Congressman Greg Walden

Representing the 2nd District of Oregon

Greg Walden addresses the U.S. House, January 5, 2016

 

Mr. Speaker, I am sure my colleagues are aware of the situation in Harney County, Oregon, where a group of armed protesters have overtaken a Federal facility in the Malheur National Wildlife Refuge.

   This group is led largely by people who are not necessarily from Oregon, although they obviously have supporters from Oregon. They were originally there to protest the sentencing of Dwight and Steve Hammond.

   I know the Hammonds. I have known them for probably close to 20 years. They are longtime, responsible ranchers in Harney County. They have been sentenced to prison not once, but now twice. I will get into that in a moment.

   The point I want to make at the outset is for people in this Chamber to understand what drives people to do what is happening tonight in Harney County.

   I have had the great honor and privilege to represent Harney County for a number of years. I have seen the impact of Federal policies from the Clinton administration to the Obama administration. I have seen what happens when overzealous bureaucrats and agencies go beyond the law and clamp down on people. I have seen what courts have done. I have seen the time for Congress to act and then it has not.

   I want to put this area in perspective because I think it is really important to understand how big this region is. By size, my congressional district in Oregon is something like the seventh or eighth biggest in the Congress. If you overlaid it over the east coast, it would start in the Atlantic and end in Ohio.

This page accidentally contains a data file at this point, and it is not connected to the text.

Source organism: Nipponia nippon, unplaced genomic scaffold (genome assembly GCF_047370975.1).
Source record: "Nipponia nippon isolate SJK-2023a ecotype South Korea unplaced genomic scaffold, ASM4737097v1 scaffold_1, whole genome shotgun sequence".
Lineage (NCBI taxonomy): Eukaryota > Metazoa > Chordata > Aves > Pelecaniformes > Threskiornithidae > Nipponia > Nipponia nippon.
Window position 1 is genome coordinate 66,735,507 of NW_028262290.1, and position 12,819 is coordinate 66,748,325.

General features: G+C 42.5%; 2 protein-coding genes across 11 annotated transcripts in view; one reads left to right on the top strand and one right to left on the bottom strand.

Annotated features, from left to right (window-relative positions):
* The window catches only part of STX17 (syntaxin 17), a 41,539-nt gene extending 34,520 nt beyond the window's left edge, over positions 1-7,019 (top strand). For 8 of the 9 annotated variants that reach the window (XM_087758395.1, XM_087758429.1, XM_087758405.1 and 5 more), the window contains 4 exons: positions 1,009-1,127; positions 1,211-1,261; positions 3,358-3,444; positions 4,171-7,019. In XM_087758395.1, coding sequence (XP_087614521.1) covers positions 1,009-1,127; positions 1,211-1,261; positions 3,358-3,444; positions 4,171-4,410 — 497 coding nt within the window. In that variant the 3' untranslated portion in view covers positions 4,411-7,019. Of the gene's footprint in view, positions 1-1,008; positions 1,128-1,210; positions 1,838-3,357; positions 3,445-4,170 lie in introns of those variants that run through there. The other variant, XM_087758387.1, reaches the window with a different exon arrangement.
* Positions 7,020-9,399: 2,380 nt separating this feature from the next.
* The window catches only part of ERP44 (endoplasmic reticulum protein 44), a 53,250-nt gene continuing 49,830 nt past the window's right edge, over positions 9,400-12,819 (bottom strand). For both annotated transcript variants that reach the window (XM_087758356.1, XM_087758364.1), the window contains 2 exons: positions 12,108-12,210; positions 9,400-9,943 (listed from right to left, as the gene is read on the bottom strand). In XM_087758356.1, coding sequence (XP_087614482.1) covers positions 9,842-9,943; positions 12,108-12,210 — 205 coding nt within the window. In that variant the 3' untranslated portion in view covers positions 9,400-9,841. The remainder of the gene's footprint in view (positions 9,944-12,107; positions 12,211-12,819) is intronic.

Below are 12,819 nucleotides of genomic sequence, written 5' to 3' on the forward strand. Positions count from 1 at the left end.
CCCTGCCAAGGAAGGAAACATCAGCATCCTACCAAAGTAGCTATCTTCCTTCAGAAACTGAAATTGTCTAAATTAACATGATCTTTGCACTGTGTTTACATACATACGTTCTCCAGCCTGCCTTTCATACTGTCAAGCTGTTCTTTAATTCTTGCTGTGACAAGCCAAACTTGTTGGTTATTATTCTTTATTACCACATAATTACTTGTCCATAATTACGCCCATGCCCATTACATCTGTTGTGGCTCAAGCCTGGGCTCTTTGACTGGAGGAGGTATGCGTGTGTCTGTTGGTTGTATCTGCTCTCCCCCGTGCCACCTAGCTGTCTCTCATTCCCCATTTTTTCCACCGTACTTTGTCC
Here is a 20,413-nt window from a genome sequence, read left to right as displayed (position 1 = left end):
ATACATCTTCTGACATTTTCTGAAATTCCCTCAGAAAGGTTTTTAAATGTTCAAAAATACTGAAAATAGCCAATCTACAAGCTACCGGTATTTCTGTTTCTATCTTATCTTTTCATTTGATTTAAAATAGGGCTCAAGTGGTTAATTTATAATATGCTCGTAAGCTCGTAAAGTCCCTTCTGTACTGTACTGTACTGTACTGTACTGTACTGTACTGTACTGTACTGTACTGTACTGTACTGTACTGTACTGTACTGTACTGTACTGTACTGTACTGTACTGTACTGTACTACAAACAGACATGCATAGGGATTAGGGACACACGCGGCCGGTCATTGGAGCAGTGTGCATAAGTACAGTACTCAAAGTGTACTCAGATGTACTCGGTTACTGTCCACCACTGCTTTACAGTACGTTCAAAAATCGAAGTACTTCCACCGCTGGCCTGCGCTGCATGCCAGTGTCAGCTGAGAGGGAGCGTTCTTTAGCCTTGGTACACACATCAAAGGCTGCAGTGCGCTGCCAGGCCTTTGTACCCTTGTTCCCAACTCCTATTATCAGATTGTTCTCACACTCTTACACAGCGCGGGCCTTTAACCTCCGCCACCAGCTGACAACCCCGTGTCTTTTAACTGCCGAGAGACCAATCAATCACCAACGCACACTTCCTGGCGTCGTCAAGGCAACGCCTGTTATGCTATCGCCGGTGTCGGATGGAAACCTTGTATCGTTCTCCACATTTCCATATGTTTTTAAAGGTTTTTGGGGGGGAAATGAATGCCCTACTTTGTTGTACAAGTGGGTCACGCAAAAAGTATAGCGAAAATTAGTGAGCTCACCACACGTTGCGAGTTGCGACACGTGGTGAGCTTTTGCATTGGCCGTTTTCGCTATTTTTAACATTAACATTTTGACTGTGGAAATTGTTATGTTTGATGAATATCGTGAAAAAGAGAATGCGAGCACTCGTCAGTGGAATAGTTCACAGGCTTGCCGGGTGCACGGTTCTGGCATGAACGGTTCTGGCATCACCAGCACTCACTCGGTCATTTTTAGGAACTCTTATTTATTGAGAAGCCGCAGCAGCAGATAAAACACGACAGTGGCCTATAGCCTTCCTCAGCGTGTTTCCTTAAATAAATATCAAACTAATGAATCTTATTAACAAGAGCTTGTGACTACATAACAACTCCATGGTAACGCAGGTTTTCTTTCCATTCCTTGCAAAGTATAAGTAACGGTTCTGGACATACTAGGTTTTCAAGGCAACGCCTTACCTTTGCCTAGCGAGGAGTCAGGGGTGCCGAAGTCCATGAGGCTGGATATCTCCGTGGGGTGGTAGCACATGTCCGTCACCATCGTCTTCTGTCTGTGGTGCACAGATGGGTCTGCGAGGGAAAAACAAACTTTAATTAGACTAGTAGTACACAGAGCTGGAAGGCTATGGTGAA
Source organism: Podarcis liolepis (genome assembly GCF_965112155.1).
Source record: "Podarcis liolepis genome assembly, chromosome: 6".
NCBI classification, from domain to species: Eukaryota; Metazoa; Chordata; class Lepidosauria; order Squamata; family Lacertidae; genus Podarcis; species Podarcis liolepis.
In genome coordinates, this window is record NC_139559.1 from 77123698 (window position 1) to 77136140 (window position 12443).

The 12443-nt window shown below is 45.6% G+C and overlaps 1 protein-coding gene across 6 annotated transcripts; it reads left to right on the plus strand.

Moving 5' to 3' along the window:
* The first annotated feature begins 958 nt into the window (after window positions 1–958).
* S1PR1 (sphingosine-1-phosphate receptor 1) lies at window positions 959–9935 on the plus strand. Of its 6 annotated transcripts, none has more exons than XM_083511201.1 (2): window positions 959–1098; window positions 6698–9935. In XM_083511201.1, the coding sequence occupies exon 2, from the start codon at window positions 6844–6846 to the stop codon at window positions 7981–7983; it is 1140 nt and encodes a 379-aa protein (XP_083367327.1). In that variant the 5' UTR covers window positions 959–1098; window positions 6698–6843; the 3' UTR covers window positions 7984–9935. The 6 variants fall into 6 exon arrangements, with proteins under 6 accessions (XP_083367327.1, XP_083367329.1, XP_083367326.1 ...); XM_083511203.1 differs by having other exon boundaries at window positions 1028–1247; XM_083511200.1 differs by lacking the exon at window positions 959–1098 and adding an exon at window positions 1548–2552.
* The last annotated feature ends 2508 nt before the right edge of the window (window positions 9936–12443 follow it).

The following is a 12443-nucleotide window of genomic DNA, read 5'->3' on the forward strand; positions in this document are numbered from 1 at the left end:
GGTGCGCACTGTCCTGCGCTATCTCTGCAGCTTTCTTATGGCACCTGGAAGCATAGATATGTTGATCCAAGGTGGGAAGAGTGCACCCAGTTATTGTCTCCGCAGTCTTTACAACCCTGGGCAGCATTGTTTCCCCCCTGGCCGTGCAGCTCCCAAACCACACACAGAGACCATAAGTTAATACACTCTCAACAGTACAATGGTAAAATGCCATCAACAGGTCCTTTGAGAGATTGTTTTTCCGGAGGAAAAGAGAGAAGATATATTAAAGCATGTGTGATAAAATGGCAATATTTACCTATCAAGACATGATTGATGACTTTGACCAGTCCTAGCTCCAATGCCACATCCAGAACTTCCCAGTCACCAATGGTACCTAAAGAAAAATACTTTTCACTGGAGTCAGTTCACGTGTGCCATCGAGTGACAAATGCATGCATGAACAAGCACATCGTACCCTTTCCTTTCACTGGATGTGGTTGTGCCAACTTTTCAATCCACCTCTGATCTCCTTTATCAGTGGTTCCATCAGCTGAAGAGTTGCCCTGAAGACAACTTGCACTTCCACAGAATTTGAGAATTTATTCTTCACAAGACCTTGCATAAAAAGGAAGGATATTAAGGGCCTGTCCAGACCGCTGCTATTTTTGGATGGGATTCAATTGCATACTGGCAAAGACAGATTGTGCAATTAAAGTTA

The county where this occupation is taking place--Harney County--is over 10,000 square miles. There are 7,000 souls inhabiting it. If my math is right, that is one person for every 1.4 miles. One person for every 1.4 miles.

   Just this one county is 10 times the size of Rhode Island. It is larger than the State of Maryland. And 72 percent of it is under the command and control of the Federal Government.

   It is the public's land. That is true. But what people don't understand is the culture, the lifestyle, of the great American West and how much these ranchers care about the environment, about the future, about their children, about America, and how much they believe in the Constitution. Now we see the extent they will go to in order to defend what they view as their constitutional rights.

   Now, I am not defending armed takeovers. I do not think that is appropriate. I think the time has come for those to consider that they have made their case in the public about what is happening in the West, and perhaps it is time for them to realize they have made their case and to go home.